Jenson Button and Sergio Perez know they are unlikely to be to fighting the front-runners for points at the Indian GP.
Jenson Button: "This is such a great racetrack - it's fast, flowing and challenging. It's pretty technical too, which is quite unusual for a fast circuit, but the flow from one corner to the next means that positioning the car is quite critical if you don't want to fall out of the rhythm and lose time. Track positioning is also important because several areas of the circuit are extremely wide, and narrow down from corner-entry to exit.
"The long back straight will once again make it important to balance the car's gearing and downforce for maximum speed with DRS. That straight, and the braking zone into Turn Four, are probably the most straightforward places on the circuit upon which to overtake. In fact, the rest of the circuit is quite fast, with only a single racing line, so trying to get past during the rest of the lap is pretty tricky.
"The last few races have shown that, realistically, we'll once again be fighting for the minor points. Still, I enjoyed my races in Korea and particularly Japan - where it was both satisfying and unusual to be armed with fresh tyres and able to pick off cars on older rubber, as opposed to the other way round - so I'll be looking to take the fight to some of the faster cars once again next weekend."
Sergio Perez: "I love travelling to India - it's such a rich and vibrant country, and always an eye-opening place for any visitor.
"The Indian Grand Prix has been an interesting and exciting event for the past two years - I really think it's starting to make its mark on the country. It's well attended, and the crowds seem interested, enthusiastic and passionate - that's always great to see.
"After two tricky races in Korea and Japan, in which I had good pace but just seemed to suffer a whole range of misfortune, I'll be hoping for a smoother ride in the next flyaway double-header. It's been frustrating to see decent results slip away from me, but I'm confident that we'll be able to turn things around quickly.
"With the race skipping a year for 2014, I hope we can help make this year's event particularly memorable. We know we don't have the machinery to fight the top four teams, but there's always fierce competition around the fringes of the top 10; scrapping for points might not be what Vodafone McLaren Mercedes is all about, but it's nonetheless satisfying to nail the set-up and the strategy and drive a perfect race.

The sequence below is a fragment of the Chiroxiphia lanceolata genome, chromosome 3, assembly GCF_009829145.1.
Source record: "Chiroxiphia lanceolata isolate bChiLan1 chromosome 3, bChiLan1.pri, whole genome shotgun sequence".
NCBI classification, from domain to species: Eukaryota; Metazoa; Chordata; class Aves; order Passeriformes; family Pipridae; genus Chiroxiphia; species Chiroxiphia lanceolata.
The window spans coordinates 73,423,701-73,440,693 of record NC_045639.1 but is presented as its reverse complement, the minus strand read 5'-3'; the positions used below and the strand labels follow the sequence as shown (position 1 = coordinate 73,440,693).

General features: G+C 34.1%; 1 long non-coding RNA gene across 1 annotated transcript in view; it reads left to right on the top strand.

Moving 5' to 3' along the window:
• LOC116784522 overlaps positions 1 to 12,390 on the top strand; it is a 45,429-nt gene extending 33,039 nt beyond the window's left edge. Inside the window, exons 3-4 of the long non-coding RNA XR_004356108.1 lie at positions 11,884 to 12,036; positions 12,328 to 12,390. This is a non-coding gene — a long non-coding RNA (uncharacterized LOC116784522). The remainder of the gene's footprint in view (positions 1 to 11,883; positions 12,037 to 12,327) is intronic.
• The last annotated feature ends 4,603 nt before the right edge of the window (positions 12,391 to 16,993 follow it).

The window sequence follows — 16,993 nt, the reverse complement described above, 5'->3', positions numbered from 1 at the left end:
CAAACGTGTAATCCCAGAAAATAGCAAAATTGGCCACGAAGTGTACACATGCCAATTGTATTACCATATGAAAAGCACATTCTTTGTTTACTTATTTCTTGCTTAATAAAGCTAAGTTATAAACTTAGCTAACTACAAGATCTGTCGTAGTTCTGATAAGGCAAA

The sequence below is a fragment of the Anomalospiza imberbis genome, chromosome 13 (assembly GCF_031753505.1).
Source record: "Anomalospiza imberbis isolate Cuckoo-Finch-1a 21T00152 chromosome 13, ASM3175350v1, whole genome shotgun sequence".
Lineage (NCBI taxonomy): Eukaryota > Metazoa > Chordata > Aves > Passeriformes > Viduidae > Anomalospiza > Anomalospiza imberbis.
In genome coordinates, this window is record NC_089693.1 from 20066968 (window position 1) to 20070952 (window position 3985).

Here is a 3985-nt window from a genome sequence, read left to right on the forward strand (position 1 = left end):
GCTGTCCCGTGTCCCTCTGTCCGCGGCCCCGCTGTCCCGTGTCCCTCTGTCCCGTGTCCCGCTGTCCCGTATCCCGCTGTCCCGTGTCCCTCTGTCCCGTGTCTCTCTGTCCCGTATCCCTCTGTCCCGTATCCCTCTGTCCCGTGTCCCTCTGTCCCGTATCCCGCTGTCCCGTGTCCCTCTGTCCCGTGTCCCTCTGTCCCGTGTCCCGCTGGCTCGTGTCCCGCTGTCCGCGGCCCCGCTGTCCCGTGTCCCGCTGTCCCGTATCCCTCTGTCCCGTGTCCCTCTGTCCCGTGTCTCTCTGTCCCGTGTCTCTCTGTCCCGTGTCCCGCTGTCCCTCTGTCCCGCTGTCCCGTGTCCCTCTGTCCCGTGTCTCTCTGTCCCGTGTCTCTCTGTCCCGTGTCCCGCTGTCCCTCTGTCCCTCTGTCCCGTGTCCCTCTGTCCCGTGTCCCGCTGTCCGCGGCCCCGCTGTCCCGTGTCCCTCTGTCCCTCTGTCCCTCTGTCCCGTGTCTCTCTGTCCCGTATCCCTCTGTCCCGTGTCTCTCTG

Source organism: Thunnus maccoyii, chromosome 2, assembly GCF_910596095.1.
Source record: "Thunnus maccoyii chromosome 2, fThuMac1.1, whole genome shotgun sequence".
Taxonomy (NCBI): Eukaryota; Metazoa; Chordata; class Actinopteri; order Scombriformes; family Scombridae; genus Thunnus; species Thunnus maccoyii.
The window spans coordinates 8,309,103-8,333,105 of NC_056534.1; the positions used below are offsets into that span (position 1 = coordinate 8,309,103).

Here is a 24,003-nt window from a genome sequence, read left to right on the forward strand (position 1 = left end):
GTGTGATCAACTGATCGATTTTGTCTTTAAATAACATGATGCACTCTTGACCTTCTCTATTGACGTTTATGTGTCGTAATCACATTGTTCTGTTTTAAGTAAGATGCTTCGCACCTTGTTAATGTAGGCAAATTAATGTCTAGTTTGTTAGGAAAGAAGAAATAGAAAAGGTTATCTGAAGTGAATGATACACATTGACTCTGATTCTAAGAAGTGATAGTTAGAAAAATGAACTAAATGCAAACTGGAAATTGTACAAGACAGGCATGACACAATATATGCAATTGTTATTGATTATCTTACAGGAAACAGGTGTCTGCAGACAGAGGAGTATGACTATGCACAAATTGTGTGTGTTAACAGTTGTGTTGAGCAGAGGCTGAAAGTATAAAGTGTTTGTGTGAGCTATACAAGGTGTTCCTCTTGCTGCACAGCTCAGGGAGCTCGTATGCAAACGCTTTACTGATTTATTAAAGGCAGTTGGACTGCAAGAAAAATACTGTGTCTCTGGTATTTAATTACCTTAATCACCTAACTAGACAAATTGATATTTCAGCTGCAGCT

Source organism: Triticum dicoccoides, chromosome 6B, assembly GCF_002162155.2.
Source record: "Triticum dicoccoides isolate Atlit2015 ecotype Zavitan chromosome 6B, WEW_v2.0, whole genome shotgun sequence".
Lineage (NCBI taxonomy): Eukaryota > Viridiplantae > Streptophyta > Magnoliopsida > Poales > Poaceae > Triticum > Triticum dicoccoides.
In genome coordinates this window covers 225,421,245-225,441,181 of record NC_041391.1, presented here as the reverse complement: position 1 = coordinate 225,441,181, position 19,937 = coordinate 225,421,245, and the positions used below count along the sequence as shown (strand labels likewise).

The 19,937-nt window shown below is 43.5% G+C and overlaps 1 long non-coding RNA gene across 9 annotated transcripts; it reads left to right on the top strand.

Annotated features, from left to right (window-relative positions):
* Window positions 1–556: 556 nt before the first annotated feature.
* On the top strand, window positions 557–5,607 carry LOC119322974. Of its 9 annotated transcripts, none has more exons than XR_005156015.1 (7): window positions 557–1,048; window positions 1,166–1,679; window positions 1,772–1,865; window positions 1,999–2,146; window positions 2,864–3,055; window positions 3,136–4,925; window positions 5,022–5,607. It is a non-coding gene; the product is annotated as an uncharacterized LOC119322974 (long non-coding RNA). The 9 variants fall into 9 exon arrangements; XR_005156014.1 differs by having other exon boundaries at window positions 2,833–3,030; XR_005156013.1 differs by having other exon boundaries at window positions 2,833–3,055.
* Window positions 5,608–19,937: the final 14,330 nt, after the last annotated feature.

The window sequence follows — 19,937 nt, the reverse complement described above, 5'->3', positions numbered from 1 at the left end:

"That'll be my aim again this weekend."
Martin Whitmarsh - team principal: "There is little rest for our personnel as we quickly turn ourselves around from a fortnight in the Far East and prepare for this weekend's Indian Grand Prix. While we didn't possess the machinery to enable us to fight the top four teams at either of the last two events, I think we can be pleased from an operational standpoint - despite issues that affected both drivers in Japan and Korea - most notably a broken front wing and two punctures - we were strategically efficient, and were able to deliver some consistent finishes for both Jenson and Checo.
"Equally, I must also single-out praise for both drivers: it's been a difficult season, but they have each remained calm, measured and dedicated - they have been a motivational force for the entire organisation, and I am very proud of the way they've responded.
"The Indian Grand Prix has quickly developed into an important Formula 1 event - it's popular and well attended, and the next few years will be critical if the sport is to establish a foothold in such a vast territory. It's been pleasing to see the enthusiasm that Indian fans have for our sport - and our love for their country is equally reciprocated - and I would love to see the race grow in significance over the coming years."